Learning From Strangers: The Art and Method of Qualitative Interview Studies by Robert Stuart Weiss
My rating: 4 of 5 stars
In my line of work (nonprofit consulting) we develop a lot of information for our clients. Decision makers need to know what is working, and what is not working, as they assess their organization's performance, adjust programs, and make strategic plans for the future. Quantitative data is a good thing. In fact, we organizational development people regularly preach about the importance of knowing what your performance indicators are and making sure you are collecting and evaluating the data. It's the qualitative data that I personally deal in most often, however. It's perspective from the various people associated with an organization (internal and external stakeholders.) It's the subjective stuff.
This classic work on the art and science of collecting high quality (actionable) qualitative information via interview has stood the test of time. Some of the basic lessons - the value of confidentiality, the indispensability of neutrality and trustworthiness, the importance of waiting until the data is all in before beginning an analysis - have served me very well across my career. It's great to have this book on the shelf as a reference guide to consult when I feel stumped. More often than not, the issue can be addressed by a quick refresher on technique.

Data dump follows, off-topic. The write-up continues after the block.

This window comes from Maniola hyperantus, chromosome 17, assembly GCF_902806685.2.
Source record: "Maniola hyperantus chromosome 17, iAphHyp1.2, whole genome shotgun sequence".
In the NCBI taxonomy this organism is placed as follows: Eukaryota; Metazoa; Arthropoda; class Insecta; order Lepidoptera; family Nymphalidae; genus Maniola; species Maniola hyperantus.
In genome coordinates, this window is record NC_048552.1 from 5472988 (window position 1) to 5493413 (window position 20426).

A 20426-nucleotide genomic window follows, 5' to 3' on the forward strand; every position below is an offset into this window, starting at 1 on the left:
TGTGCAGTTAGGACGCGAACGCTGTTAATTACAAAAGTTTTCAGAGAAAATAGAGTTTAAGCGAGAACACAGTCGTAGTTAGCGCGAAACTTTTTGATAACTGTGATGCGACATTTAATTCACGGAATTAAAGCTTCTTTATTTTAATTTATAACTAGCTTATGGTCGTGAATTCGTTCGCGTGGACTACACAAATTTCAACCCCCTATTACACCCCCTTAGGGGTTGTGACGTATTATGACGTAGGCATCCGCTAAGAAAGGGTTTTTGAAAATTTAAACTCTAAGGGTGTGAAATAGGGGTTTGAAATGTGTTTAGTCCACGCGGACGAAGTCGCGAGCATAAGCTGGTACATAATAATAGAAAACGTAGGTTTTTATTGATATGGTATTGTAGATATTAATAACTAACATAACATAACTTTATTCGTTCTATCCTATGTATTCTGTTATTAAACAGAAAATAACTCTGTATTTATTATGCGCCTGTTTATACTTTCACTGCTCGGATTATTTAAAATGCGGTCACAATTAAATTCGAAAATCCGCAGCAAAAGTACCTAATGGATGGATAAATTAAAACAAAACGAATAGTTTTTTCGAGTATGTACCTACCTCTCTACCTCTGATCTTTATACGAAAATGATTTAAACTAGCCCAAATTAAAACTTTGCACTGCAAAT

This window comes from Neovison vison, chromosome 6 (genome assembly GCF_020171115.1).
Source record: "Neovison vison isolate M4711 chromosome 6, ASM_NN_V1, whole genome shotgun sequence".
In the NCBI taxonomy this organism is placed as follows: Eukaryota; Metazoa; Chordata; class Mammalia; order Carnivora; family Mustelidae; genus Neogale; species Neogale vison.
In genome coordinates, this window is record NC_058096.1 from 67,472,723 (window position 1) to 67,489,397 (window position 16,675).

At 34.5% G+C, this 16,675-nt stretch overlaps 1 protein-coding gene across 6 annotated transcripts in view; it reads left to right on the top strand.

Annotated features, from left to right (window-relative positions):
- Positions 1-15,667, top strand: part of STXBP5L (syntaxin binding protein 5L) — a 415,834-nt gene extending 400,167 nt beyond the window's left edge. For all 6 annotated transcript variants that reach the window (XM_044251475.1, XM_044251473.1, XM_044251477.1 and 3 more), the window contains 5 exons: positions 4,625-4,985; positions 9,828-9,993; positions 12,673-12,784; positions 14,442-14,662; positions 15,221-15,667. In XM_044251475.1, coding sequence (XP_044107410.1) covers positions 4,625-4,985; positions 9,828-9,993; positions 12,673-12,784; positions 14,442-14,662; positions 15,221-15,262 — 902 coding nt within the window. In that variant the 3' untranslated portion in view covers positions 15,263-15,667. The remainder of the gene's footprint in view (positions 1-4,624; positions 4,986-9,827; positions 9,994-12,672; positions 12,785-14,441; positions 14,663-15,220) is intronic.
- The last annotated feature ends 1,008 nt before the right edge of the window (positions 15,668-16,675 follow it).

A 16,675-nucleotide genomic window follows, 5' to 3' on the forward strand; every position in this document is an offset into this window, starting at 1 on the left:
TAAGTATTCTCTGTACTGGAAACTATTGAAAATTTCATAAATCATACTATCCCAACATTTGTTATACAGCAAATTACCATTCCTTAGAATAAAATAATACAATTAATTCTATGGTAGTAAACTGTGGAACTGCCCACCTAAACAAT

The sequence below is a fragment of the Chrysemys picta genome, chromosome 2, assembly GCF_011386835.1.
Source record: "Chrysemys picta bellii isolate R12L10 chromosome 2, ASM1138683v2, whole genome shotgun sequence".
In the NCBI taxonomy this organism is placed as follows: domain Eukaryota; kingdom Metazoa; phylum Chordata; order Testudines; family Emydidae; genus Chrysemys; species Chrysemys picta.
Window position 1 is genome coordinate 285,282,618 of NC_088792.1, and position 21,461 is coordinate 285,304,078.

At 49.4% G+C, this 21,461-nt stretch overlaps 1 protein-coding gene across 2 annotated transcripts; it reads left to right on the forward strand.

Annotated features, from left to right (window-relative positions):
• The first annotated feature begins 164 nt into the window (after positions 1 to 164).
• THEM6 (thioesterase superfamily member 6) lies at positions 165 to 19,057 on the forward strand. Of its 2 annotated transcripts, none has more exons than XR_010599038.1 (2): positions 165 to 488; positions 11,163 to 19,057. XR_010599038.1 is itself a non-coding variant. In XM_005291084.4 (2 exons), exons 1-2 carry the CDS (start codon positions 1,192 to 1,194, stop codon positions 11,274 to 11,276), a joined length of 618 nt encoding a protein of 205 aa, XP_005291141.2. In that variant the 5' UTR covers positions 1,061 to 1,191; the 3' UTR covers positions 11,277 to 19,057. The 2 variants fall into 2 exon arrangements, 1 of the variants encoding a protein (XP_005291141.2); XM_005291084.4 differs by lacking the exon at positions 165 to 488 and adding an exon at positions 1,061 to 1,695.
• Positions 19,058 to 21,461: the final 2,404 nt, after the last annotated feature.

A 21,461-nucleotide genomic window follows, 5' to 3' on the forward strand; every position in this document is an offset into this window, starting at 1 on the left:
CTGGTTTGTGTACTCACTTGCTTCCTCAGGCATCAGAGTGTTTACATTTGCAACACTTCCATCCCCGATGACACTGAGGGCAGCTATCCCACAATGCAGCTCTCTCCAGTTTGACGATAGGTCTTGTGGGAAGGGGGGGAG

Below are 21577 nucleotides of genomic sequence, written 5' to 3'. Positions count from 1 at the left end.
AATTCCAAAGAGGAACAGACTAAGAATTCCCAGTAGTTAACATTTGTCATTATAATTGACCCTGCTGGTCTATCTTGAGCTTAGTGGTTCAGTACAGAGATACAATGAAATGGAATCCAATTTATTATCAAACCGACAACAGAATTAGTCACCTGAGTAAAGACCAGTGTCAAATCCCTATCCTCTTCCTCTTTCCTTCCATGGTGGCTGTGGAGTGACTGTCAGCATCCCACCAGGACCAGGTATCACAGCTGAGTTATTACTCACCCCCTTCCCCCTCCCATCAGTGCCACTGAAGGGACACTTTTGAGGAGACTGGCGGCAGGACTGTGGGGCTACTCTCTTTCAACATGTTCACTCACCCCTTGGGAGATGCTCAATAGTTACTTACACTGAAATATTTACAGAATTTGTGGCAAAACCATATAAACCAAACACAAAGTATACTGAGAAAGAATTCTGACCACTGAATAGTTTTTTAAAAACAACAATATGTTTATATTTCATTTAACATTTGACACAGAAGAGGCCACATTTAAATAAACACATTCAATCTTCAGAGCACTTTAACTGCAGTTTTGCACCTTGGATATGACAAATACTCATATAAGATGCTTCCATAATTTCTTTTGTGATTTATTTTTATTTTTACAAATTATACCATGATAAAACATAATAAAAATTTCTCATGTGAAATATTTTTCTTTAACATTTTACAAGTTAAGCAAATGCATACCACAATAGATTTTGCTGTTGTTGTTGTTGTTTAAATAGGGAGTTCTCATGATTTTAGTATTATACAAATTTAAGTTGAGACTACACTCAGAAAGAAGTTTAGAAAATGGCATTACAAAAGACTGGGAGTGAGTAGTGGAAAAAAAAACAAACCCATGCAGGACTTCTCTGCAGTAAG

Interviewing others is one of my first favorite things to do. People are always interesting when you take the time to get to know where they stand on important issues. I think I also enjoy it because - frankly - it tends to bring out the best in me. I always do a much better job of listening to people when I am "interviewing" them than I do when we are just talking. People I have interviewed will often tell me later that they feel like I understand them, which always significantly advances a facilitated process.
Says Weiss, "Interviewing is our only defense against mistaken expectation." So true. The only way to know what someone expects, hopes for, worries about, or anticipates is to ask. It is also the only way to know how they interpret past events. There is no substitute for developing qualitative information from stakeholders during any kind of evaluative or planning process. So glad Dr. Weiss took the time to write this book outlining the key principles of interviewing. It is enormously helpful, even outside the academic context.
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